Parallel stories - two stories happening at once, usually in different time lines coming together as one. Example of this "The Name of the Wind" by Patrick Rothfuss. The past affects so much of the future and you can see how they are tied.

    Another way is through writing devices like the interview method. Example of this is Anne Rices's Interview with a vampire. The story follows a vampire who lives hundreds of years and it's basically the story of his life.

    There are other devices too. Like in fantasy, you can use magic. An example of this is the pensive in Harry Potter.

    Or you someone can just making a passing comment and it reminds you of your past etc.

    I usually have stories where my character's past is an extremely important element to my story and a crucial element that guides me character's present. And I'm one of those people that when I get a novel idea, I end up getting that character entire life history too, and finding a balance of what to include and exclude is something I definitely empathize with.

    The biggest thing that has helped me when dealing with history is to figure two things:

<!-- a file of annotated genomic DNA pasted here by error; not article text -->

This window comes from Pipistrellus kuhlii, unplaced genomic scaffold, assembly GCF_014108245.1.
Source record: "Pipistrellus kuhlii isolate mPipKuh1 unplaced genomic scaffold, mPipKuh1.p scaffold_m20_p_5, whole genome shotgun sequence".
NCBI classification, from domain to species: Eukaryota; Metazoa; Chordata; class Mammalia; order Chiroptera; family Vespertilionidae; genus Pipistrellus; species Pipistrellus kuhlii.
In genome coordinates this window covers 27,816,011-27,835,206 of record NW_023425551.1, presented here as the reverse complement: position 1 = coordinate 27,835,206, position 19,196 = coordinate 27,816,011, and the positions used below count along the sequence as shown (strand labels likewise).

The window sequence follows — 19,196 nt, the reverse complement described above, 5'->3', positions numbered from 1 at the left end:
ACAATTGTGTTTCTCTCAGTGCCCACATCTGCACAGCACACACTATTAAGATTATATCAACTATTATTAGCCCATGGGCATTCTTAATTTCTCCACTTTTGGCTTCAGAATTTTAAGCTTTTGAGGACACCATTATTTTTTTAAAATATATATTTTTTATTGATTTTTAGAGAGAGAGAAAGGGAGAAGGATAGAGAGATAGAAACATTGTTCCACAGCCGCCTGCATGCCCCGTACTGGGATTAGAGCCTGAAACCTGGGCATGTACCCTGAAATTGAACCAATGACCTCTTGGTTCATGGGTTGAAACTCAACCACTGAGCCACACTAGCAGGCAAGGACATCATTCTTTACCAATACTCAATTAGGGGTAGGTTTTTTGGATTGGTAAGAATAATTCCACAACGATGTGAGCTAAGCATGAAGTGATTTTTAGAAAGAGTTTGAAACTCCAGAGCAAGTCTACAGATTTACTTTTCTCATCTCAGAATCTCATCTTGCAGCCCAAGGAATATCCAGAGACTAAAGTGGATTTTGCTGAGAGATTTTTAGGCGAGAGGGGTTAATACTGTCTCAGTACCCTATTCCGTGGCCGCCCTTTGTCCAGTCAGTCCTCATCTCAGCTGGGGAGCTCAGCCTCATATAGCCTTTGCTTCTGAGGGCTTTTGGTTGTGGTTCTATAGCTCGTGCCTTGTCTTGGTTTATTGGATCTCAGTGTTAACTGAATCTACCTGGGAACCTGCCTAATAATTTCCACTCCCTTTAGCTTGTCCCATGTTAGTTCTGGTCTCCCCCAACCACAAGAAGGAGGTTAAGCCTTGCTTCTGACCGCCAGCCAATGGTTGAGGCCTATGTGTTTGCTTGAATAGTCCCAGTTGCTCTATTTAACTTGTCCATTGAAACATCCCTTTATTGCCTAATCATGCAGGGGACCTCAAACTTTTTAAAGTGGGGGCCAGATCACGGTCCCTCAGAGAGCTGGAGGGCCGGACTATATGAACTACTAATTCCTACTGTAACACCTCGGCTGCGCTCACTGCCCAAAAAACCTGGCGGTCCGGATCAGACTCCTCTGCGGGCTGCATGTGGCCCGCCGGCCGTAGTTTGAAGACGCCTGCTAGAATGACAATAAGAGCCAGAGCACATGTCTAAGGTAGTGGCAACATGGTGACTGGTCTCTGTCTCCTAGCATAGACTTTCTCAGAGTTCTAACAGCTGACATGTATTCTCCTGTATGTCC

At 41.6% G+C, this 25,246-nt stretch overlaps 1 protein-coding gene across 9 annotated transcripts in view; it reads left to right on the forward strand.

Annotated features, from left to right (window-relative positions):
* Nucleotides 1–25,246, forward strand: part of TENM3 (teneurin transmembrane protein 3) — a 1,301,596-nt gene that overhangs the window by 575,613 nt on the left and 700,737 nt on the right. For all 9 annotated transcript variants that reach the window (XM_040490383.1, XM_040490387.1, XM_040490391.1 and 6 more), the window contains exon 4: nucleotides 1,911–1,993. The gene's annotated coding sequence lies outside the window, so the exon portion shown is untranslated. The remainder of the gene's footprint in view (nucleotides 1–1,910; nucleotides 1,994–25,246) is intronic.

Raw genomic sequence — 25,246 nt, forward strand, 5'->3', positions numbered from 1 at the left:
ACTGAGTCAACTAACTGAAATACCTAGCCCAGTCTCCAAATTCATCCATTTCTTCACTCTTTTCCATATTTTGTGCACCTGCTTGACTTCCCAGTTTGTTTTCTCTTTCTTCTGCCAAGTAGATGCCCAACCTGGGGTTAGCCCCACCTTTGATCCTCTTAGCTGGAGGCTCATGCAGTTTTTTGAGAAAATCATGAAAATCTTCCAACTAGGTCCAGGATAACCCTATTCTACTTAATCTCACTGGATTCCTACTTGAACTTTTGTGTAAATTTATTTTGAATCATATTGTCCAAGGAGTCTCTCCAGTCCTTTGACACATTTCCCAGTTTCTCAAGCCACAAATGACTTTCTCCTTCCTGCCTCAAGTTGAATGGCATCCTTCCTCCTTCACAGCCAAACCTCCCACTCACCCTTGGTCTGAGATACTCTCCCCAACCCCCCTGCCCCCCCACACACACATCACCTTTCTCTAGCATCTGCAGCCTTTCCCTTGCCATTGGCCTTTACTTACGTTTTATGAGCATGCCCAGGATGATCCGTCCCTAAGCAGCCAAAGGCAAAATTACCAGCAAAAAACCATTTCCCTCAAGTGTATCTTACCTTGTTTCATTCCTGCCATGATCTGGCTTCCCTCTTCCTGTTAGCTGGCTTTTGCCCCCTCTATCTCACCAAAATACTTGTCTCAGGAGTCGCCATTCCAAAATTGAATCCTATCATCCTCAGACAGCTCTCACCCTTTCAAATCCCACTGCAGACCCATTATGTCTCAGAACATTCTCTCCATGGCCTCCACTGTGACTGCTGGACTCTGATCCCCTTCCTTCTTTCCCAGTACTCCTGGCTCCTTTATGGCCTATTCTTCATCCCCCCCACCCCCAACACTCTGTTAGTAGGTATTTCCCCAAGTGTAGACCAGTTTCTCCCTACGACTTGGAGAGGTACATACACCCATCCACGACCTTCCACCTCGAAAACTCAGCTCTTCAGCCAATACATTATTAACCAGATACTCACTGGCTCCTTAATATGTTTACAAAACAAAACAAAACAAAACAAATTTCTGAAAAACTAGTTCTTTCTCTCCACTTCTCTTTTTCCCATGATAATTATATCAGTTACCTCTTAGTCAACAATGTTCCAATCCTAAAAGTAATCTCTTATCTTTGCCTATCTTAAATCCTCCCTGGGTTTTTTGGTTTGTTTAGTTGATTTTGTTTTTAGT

A) what kind of story do I want to tell. (Retrospection, parallel, flashback, or a normal story that starts out in the present and stays there)

    By figuring this out: it gives me a skeleton structure to follow and it's probably the biggest help.

    B) What perspective do I need to tell my story in and what tense.

    Once I have this, I now have boundaries to work with.

    And with that, I just make a small time line of the story, not my character's story, but the story I need to tell. This way, you're only including things that are essential to moving your plot along and not extra stuff that isn't needed.

    If you come to a plot point that needs a history lesson to understand, then you now can figure out which history lesson to give and factor in its importance to the story.

    This is how I usually work with things. Hope it helps.
     
  12. thewordsmith
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    thewordsmith Contributing Member Contributor

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    Okay. If we are talking about five millenia, we are reaching back to 3,000 BC/BCE. That's a LOT of territory to cover. And, obviously, not a lot of momentous events of global import occurred through most of that time. There will be, however, a few highly important events in your character's personal life that would serve to compare one time to another. Even though he is wrapped in this universal war trying to save people who do not know they need saving, his memories will be with him, even over 5,000 years. Bits and pieces of that are bound to invade his thoughts, if not his words, from time to time. He may not be able to voice a lot of what he is thinking for fear of being locked up for a mad man for a hundred years or so, but he will still think about it. That can be related here and there throughout, triggered by his modern experiences.